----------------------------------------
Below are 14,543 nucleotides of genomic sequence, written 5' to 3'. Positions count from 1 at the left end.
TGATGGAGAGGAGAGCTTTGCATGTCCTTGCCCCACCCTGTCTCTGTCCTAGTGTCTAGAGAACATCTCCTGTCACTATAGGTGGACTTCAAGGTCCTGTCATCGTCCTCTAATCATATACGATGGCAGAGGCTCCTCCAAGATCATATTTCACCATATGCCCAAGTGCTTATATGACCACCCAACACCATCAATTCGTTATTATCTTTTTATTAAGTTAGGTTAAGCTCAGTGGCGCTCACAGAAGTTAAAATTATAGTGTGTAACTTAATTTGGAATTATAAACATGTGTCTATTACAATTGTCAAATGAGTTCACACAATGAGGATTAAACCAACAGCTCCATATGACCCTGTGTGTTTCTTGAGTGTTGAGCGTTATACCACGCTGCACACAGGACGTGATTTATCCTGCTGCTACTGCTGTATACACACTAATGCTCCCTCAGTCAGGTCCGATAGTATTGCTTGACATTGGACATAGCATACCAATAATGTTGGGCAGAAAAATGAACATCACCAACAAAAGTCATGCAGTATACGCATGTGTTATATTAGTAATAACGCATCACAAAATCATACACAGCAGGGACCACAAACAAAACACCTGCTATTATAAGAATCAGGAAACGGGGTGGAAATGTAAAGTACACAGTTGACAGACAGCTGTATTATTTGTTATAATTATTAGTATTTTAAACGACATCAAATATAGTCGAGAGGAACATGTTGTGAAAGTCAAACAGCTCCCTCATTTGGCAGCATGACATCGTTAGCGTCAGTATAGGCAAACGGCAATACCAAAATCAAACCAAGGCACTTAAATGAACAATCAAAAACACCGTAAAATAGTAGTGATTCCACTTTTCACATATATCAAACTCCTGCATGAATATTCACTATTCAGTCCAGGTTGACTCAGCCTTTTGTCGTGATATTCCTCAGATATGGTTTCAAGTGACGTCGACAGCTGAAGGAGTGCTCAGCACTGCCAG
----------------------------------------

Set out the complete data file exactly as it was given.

Below are 14,543 nucleotides of genomic sequence, written 5' to 3'. Positions count from 1 at the left end.
TGATGGAGAGGAGAGCTTTGCATGTCCTTGCCCCACCCTGTCTCTGTCCTAGTGTCTAGAGAACATCTCCTGTCACTATAGGTGGACTTCAAGGTCCTGTCATCGTCCTCTAATCATATACGATGGCAGAGGCTCCTCCAAGATCATATTTCACCATATGCCCAAGTGCTTATATGACCACCCAACACCATCAATTCGTTATTATCTTTTTATTAAGTTAGGTTAAGCTCAGTGGCGCTCACAGAAGTTAAAATTATAGTGTGTAACTTAATTTGGAATTATAAACATGTGTCTATTACAATTGTCAAATGAGTTCACACAATGAGGATTAAACCAACAGCTCCATATGACCCTGTGTGTTTCTTGAGTGTTGAGCGTTATACCACGCTGCACACAGGACGTGATTTATCCTGCTGCTACTGCTGTATACACACTAATGCTCCCTCAGTCAGGTCCGATAGTATTGCTTGACATTGGACATAGCATACCAATAATGTTGGGCAGAAAAATGAACATCACCAACAAAAGTCATGCAGTATACGCATGTGTTATATTAGTAATAACGCATCACAAAATCATACACAGCAGGGACCACAAACAAAACACCTGCTATTATAAGAATCAGGAAACGGGGTGGAAATGTAAAGTACACAGTTGACAGACAGCTGTATTATTTGTTATAATTATTAGTATTTTAAACGACATCAAATATAGTCGAGAGGAACATGTTGTGAAAGTCAAACAGCTCCCTCATTTGGCAGCATGACATCGTTAGCGTCAGTATAGGCAAACGGCAATACCAAAATCAAACCAAGGCACTTAAATGAACAATCAAAAACACCGTAAAATAGTAGTGATTCCACTTTTCACATATATCAAACTCCTGCATGAATATTCACTATTCAGTCCAGGTTGACTCAGCCTTTTGTCGTGATATTCCTCAGATATGGTTTCAAGTGACGTCGACAGCTGAAGGAGTGCTCAGCACTGCCAG